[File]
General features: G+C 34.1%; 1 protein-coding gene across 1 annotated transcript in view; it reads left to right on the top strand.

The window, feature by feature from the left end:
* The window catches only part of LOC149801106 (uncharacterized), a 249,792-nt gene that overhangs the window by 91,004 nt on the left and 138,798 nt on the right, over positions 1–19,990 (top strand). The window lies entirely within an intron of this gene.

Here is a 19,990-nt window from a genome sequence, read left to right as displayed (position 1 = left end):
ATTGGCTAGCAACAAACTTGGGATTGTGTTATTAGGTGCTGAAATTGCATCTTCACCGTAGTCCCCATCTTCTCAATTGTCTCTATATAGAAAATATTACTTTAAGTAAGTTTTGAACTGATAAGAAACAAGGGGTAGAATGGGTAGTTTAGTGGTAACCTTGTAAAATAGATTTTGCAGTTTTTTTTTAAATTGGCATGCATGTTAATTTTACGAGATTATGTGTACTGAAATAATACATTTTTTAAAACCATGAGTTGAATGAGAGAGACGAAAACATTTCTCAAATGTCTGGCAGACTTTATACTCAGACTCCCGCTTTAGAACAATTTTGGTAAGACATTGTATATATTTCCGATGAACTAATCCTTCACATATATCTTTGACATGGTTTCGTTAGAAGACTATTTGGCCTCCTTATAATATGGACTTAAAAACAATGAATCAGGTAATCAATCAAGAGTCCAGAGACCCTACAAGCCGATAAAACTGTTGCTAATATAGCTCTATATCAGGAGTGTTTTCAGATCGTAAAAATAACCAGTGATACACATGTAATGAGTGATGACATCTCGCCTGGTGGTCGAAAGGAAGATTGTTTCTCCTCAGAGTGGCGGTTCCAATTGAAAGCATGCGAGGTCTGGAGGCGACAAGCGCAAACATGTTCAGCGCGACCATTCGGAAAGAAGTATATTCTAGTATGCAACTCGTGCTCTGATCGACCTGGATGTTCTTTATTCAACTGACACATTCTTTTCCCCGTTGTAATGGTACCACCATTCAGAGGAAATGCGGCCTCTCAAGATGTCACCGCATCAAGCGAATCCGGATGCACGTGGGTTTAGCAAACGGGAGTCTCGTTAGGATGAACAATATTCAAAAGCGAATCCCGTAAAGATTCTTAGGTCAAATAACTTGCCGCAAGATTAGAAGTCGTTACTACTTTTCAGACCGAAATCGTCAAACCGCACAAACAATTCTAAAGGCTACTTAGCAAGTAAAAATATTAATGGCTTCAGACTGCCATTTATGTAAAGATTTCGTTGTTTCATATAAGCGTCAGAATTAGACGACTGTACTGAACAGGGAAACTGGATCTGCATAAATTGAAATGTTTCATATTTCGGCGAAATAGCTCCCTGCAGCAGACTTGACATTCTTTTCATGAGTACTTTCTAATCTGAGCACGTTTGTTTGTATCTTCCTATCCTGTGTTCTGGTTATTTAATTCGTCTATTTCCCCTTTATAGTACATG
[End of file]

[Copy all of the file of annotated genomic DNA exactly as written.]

General features: G+C 34.1%; 1 protein-coding gene across 1 annotated transcript in view; it reads left to right on the top strand.

The window, feature by feature from the left end:
* The window catches only part of LOC149801106 (uncharacterized), a 249,792-nt gene that overhangs the window by 91,004 nt on the left and 138,798 nt on the right, over positions 1–19,990 (top strand). The window lies entirely within an intron of this gene.

Here is a 19,990-nt window from a genome sequence, read left to right as displayed (position 1 = left end):
ATTGGCTAGCAACAAACTTGGGATTGTGTTATTAGGTGCTGAAATTGCATCTTCACCGTAGTCCCCATCTTCTCAATTGTCTCTATATAGAAAATATTACTTTAAGTAAGTTTTGAACTGATAAGAAACAAGGGGTAGAATGGGTAGTTTAGTGGTAACCTTGTAAAATAGATTTTGCAGTTTTTTTTTAAATTGGCATGCATGTTAATTTTACGAGATTATGTGTACTGAAATAATACATTTTTTAAAACCATGAGTTGAATGAGAGAGACGAAAACATTTCTCAAATGTCTGGCAGACTTTATACTCAGACTCCCGCTTTAGAACAATTTTGGTAAGACATTGTATATATTTCCGATGAACTAATCCTTCACATATATCTTTGACATGGTTTCGTTAGAAGACTATTTGGCCTCCTTATAATATGGACTTAAAAACAATGAATCAGGTAATCAATCAAGAGTCCAGAGACCCTACAAGCCGATAAAACTGTTGCTAATATAGCTCTATATCAGGAGTGTTTTCAGATCGTAAAAATAACCAGTGATACACATGTAATGAGTGATGACATCTCGCCTGGTGGTCGAAAGGAAGATTGTTTCTCCTCAGAGTGGCGGTTCCAATTGAAAGCATGCGAGGTCTGGAGGCGACAAGCGCAAACATGTTCAGCGCGACCATTCGGAAAGAAGTATATTCTAGTATGCAACTCGTGCTCTGATCGACCTGGATGTTCTTTATTCAACTGACACATTCTTTTCCCCGTTGTAATGGTACCACCATTCAGAGGAAATGCGGCCTCTCAAGATGTCACCGCATCAAGCGAATCCGGATGCACGTGGGTTTAGCAAACGGGAGTCTCGTTAGGATGAACAATATTCAAAAGCGAATCCCGTAAAGATTCTTAGGTCAAATAACTTGCCGCAAGATTAGAAGTCGTTACTACTTTTCAGACCGAAATCGTCAAACCGCACAAACAATTCTAAAGGCTACTTAGCAAGTAAAAATATTAATGGCTTCAGACTGCCATTTATGTAAAGATTTCGTTGTTTCATATAAGCGTCAGAATTAGACGACTGTACTGAACAGGGAAACTGGATCTGCATAAATTGAAATGTTTCATATTTCGGCGAAATAGCTCCCTGCAGCAGACTTGACATTCTTTTCATGAGTACTTTCTAATCTGAGCACGTTTGTTTGTATCTTCCTATCCTGTGTTCTGGTTATTTAATTCGTCTATTTCCCCTTTATAGTACATG